HTML HTML intro.
  1. HTML intro
  2. Web pages and you
HTML basics
  1. HTML getting started
  2. HTML basics
  3. HTML document
HTML text
  1. HTML text formatting 1
  2. HTML text formatting 2
  3. HTML text formatting 3
  4. HTML fonts
  5. HTML entities
HTML links
  1. HTML links
  2. HTML email links
HTML images
  1. HTML images
  2. HTML image maps
HTML forms
  1. HTML forms
  2. HTML form labels
  3. HTML fieldset/legend
HTML tables
  1. HTML tables
  2. HTML tables concepts
HTML frames
  1. HTML frames
HTML backgrounds/color
  1. HTML backgrounds
  2. HTML colors
  3. HTML color shades
  4. HTML color usage
HTML style/layout
  1. HTML stylesheets
  2. HTML div/span
HTML media
  1. HTML audio
  2. HTML video
  3. HTML objects
  4. HTML download media
HTML declaratives
  1. HTML head section
  2. HTML meta tags
  3. HTML scripts
  4. HTML declarations
  5. HTML document types
Practical HTML
  1. HTML tag rules
  2. HTML things to avoid
  3. URL formatting
  4. URL encoding/decoding
  5. HTML use/access
  6. HTML publish work
HTML extras
  1. HTML marquees
HTML wrap-up
  1. HTML history
  2. HTML summary

HTML entities

There is so much text on so many webpages across the web, and some of this text happens to be special characters that do not appear on a keyboard. How then, to go about including such characters on webpages?

This tutorial focuses on:

What is an entity?

An entity is a symbol that is displayed on a webpage such as the copyright symbol ( ), the trademark symbol (), and the ampersand symbol (&). Each entity is displayed using a special code.

Entity construction

Now that you what entities are, how do you go displaying them?

An HTML entity code has three parts:

For example, to display a greater than sign on a webpage, we would write > or >

Here is a greater than sign - >
Here it is again - >
Output:
Here is a greater than sign - > Here it is again - >

NOTE: While you can use names or numbers for character entities, it is better to use names because they are easier to remember.

NOTE: Entities are case sensitive!

Common entities

There are many entities you can use, the ones below are very commonly used.

Common character entities and what they will display:

Common entities
Entity Name Entity Number Character Output
    space
&lt; &#60; less than sign <
&gt; &#62; greater than sign >
& &#38; ampersand &
&quot; &#34; quotation mark "
&apos; &#34; apostrophe '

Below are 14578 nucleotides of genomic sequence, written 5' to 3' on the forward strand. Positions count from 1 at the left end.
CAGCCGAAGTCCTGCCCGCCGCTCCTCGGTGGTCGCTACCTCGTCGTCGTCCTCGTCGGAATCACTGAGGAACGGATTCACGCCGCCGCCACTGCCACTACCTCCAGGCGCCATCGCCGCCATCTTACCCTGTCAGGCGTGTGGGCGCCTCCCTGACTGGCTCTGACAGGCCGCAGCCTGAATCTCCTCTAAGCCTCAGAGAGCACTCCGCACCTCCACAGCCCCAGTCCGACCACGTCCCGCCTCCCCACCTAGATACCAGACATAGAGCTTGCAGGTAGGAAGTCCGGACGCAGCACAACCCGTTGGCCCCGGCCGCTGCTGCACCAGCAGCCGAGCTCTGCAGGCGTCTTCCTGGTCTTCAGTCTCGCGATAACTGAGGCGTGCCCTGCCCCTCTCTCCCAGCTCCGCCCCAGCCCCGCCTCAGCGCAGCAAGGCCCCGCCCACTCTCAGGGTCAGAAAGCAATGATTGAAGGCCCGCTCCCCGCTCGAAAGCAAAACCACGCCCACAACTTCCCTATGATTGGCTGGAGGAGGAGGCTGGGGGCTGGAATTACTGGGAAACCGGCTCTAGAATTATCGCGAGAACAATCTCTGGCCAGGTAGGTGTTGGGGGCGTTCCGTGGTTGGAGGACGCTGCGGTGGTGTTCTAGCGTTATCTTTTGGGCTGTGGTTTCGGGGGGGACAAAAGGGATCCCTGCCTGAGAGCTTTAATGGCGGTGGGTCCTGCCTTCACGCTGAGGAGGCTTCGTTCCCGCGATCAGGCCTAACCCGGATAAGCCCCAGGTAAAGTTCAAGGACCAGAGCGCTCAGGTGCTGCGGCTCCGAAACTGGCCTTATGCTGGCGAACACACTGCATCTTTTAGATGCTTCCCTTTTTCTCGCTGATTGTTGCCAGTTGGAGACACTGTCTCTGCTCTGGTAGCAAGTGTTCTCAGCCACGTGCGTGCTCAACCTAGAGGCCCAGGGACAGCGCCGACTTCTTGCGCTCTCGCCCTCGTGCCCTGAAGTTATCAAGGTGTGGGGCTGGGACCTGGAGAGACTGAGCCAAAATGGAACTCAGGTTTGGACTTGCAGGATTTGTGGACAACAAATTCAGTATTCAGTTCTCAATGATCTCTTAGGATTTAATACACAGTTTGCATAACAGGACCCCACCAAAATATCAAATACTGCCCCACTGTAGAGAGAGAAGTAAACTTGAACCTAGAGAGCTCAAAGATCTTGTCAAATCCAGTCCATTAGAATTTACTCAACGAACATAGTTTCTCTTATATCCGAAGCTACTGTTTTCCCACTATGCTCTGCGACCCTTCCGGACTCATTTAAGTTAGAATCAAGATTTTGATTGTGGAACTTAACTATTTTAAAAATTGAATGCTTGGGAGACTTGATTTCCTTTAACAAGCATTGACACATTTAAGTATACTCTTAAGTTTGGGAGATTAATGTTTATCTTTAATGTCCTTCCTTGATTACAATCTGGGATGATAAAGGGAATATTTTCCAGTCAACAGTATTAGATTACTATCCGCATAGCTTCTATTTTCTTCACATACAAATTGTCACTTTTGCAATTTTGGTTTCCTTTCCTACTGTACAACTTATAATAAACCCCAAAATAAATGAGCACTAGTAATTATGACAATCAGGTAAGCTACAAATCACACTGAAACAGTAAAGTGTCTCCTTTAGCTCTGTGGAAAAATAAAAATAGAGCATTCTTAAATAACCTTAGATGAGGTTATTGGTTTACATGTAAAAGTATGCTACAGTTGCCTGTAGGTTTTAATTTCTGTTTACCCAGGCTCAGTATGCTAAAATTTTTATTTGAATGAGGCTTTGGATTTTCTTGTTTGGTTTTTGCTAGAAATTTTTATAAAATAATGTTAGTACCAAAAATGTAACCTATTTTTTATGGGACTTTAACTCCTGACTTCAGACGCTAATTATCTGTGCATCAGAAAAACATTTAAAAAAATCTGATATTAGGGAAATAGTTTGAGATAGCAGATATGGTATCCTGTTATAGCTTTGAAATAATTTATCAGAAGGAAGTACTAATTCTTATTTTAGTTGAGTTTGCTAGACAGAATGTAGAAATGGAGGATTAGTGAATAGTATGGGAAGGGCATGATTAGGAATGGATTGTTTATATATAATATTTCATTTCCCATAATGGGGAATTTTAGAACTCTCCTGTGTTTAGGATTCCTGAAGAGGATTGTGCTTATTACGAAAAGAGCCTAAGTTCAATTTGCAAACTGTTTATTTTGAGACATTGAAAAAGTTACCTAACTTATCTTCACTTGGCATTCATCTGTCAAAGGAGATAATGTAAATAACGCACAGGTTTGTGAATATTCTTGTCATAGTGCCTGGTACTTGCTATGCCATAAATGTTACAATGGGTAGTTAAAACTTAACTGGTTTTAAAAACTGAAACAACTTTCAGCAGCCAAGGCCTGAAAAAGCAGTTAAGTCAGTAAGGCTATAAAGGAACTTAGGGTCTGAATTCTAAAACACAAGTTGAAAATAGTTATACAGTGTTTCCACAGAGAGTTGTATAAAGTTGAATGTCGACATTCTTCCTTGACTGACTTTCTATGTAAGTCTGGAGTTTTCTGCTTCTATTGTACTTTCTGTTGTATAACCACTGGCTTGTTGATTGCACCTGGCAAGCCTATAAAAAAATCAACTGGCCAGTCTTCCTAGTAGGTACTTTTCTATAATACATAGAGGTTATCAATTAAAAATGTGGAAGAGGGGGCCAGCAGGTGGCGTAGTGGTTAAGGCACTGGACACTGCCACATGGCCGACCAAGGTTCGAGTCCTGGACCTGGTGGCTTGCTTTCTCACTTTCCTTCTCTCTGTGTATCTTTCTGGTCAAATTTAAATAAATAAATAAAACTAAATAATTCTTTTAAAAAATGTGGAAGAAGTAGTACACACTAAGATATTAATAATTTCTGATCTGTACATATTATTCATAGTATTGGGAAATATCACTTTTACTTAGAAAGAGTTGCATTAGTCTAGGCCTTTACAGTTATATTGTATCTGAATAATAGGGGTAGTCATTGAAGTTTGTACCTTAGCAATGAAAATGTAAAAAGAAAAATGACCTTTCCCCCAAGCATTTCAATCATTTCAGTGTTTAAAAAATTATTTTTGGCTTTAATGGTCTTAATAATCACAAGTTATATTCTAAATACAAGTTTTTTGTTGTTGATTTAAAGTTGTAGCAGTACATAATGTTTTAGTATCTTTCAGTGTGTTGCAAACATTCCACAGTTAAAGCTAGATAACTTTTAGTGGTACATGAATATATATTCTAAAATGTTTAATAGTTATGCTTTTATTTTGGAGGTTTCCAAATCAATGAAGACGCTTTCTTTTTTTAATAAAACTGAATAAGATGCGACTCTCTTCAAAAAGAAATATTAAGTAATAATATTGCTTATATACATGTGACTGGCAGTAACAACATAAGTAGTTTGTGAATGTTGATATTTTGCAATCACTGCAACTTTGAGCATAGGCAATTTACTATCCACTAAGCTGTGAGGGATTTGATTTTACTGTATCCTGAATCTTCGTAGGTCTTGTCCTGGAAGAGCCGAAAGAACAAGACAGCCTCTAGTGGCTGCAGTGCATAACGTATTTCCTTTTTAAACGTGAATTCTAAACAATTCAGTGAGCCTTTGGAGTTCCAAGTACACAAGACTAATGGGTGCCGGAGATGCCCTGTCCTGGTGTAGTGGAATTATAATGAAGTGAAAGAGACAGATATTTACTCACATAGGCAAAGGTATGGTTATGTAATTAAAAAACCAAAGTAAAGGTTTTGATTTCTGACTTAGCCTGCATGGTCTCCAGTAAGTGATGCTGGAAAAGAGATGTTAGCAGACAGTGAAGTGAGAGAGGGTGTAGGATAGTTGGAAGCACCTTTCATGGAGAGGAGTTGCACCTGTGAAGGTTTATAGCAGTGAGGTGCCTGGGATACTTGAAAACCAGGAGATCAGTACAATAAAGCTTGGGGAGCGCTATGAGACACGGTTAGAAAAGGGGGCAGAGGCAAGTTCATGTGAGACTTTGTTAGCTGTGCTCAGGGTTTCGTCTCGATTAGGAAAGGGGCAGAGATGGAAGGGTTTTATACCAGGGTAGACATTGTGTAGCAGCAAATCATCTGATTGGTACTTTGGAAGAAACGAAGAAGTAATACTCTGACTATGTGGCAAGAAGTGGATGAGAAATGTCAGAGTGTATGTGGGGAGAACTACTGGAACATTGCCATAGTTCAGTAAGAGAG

&copy; &#169; copyright symbol
&reg; &#174; trademark symbol
&times; &#215; multiplication symbol x
&divide; &#247; division symbol
Example using some of the common entities:
HTML tags: &lt;p&gt;, &lt;h1&gt;, &lt;a&gt;, &lt;table&gt;, &lt;body&gt; With character entities, you can also create lots of &nbsp;&nbsp;&nbsp;&nbsp;&nbsp;&nbsp;&nbsp;spaces This page is copyright &copy; &amp; trademark &trade; 5 &times; 5 = 25 We&apos;re just hangin&apos; out on a saturday afternoon
Output:
HTML tags: <p>, <h1>, <a>, <table>, <body> With character entities, you can also create lots of        spaces This page is copyright © & trademark ™ 5 × 5 = 25 We're just hangin' out on a saturday afternoon

For a full list of HTML character entities, read our HTML character entities reference page.

Read more about text formatting in our HTML text formatting 1, HTML text formatting 2, and HTML text formatting 3 tutorials.

Reverse entities

What if you wanted to print the code for an entity on a webpage instead of the character itself?

Remember that every entity begins with the & symbol, and how do we display this symbol? By using the &amp; entity. So to display the code for an entity on a webpage instead of the character itself, simply use &amp; to produce an & symbol followed by the rest of the entity code.

Example:
Entity code for the < (less than symbol) - &amp;lt; Entity code for the > (greater than symbol) - &amp;gt;
Output:
Entity code for the < (less than symbol) - &lt; Entity code for the > (greater than symbol) - &gt;
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